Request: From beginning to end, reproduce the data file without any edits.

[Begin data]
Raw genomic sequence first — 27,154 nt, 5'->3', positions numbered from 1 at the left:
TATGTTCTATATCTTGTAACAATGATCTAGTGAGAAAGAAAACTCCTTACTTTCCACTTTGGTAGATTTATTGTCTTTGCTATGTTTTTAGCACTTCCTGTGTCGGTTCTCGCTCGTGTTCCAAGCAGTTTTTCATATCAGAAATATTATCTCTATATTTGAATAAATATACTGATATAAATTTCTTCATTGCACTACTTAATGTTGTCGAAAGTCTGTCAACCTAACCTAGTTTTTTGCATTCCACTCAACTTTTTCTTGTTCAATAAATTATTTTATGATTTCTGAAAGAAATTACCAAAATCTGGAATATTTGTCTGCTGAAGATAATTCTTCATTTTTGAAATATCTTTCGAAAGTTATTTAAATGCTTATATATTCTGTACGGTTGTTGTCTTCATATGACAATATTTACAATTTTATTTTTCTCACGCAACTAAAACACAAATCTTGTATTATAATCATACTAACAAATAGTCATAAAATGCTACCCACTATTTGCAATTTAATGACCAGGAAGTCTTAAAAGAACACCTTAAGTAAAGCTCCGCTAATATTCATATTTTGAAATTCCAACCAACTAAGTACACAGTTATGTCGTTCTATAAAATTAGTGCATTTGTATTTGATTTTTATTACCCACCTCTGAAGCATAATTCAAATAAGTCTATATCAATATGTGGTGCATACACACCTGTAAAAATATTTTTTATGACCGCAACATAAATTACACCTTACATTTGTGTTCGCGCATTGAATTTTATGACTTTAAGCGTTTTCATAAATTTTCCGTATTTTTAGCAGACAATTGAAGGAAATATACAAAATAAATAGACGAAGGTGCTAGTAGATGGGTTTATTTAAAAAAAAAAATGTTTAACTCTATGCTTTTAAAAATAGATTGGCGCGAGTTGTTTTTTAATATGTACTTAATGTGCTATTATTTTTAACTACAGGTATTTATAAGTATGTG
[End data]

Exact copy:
Raw genomic sequence first — 27,154 nt, 5'->3', positions numbered from 1 at the left:
TATGTTCTATATCTTGTAACAATGATCTAGTGAGAAAGAAAACTCCTTACTTTCCACTTTGGTAGATTTATTGTCTTTGCTATGTTTTTAGCACTTCCTGTGTCGGTTCTCGCTCGTGTTCCAAGCAGTTTTTCATATCAGAAATATTATCTCTATATTTGAATAAATATACTGATATAAATTTCTTCATTGCACTACTTAATGTTGTCGAAAGTCTGTCAACCTAACCTAGTTTTTTGCATTCCACTCAACTTTTTCTTGTTCAATAAATTATTTTATGATTTCTGAAAGAAATTACCAAAATCTGGAATATTTGTCTGCTGAAGATAATTCTTCATTTTTGAAATATCTTTCGAAAGTTATTTAAATGCTTATATATTCTGTACGGTTGTTGTCTTCATATGACAATATTTACAATTTTATTTTTCTCACGCAACTAAAACACAAATCTTGTATTATAATCATACTAACAAATAGTCATAAAATGCTACCCACTATTTGCAATTTAATGACCAGGAAGTCTTAAAAGAACACCTTAAGTAAAGCTCCGCTAATATTCATATTTTGAAATTCCAACCAACTAAGTACACAGTTATGTCGTTCTATAAAATTAGTGCATTTGTATTTGATTTTTATTACCCACCTCTGAAGCATAATTCAAATAAGTCTATATCAATATGTGGTGCATACACACCTGTAAAAATATTTTTTATGACCGCAACATAAATTACACCTTACATTTGTGTTCGCGCATTGAATTTTATGACTTTAAGCGTTTTCATAAATTTTCCGTATTTTTAGCAGACAATTGAAGGAAATATACAAAATAAATAGACGAAGGTGCTAGTAGATGGGTTTATTTAAAAAAAAAAATGTTTAACTCTATGCTTTTAAAAATAGATTGGCGCGAGTTGTTTTTTAATATGTACTTAATGTGCTATTATTTTTAACTACAGGTATTTATAAGTATGTG